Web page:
Figure 15-35.Types of welded joints.
commonly used joints. Notice that the corner joint and
butt joint are classified as groove welds, while the tee
and lap joints are classified as fillet welds.
Welding is always done in the flat position
whenever possible. The puddle is much easier to control,
and the welder can work longer periods without tiring.
Quite often it is necessary to weld in the overhead,
vertical, or horizontal position in equipment repair.
The flat position is used when the material is to be
laid flat or almost flat and welded on the topside. The
welding torch is pointed downward toward the work.
This weld may be made by either the forehand or
The overhead position is used when the material is
to be welded on the underside, with the torch pointed
upward toward the work. In welding overhead, you can
keep the puddle from sagging if you do not permit it to
get too large or assume the form of a large drop. The rod
is used to control the molten puddle. You should not
permit the volume of flame to exceed that required to
obtain a good fusion of the base metal with the filler rod.
Less heat is required in an overhead weld because the
heat naturally rises.
The horizontal position is used when the line of the
weld runs horizontal across a piece of work, and the
torch is directed at the material in a horizontal or near
horizontal position. The weld is made from right to left
across the plate (for the right-hand welder). The flame
is inclined upward at an angle of 45° to 65°, and the weld
is made with a normal forehand technique. Adding the
rod to the top of the puddle will prevent the molten metal
from sagging to the lower edge of the bead. If the puddle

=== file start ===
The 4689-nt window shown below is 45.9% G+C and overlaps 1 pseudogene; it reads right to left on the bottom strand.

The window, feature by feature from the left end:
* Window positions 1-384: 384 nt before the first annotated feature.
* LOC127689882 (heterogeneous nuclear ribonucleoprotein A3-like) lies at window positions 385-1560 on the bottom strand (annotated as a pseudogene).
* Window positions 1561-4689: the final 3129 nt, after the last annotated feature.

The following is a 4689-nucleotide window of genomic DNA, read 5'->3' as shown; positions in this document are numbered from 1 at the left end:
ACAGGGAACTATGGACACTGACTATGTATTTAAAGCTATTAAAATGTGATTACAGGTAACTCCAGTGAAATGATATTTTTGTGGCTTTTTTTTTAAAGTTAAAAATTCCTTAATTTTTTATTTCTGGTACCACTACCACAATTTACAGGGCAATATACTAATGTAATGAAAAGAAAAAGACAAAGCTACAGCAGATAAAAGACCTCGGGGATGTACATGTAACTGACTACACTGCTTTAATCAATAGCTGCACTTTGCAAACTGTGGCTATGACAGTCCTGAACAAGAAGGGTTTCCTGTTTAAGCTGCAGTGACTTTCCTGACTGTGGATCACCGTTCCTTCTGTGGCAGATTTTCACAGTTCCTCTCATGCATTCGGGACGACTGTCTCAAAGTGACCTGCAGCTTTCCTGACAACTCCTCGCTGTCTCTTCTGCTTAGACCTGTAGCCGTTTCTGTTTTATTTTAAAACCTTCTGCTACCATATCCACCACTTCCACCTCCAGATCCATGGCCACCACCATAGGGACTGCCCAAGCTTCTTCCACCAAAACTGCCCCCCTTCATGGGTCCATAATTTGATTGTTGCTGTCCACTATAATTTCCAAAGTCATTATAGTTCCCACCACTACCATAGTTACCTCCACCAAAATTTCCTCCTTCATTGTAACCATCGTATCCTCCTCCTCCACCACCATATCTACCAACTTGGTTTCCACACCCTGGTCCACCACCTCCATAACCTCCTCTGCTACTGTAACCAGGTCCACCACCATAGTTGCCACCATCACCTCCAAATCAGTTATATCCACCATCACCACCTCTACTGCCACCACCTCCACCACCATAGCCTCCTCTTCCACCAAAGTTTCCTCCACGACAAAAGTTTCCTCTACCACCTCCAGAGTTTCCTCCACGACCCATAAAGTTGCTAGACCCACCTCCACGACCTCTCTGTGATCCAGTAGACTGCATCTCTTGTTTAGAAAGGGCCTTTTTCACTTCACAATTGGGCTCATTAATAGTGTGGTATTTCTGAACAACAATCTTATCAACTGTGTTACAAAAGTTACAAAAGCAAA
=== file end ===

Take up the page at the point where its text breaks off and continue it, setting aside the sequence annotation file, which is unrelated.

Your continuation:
is to have the greatest possible cohesion, it should not
be allowed to get too hot.
In a vertical weld, the pressure exerted by the torch
flame must be relied upon to a great extent to support
the puddle. It is important to keep the puddle from
becoming too hot, and to prevent the hot metal from
running out of the puddle onto the finished weld. It may
be necessary to remove the flame from the puddle for
an instant to prevent overheating, and then return it to
the puddle. Vertical welds are begun at the bottom, and
the puddle is carried upward with a forehand motion.
The tip should be inclined from 45° to 60°, the exact
angle depending upon the desired balance between
correct penetration and control of the puddle. The rod is
added from the top and in front of the flame with a
normal forehand technique.
The properties of a welded joint depend partly on
the correct preparation of the edges being welded. All
mill scale, rust oxides, and other impurities must be
removed from the joint edges or surfaces to prevent their
inclusion in the weld metal. You should prepare the
edges to permit fusion without excessive melting, and
you should take care to keep to a minimum the heat loss
due to radiation into the base metal from the weld. A
properly prepared joint will give a minimum of
expansion on heating and a minimum of contraction on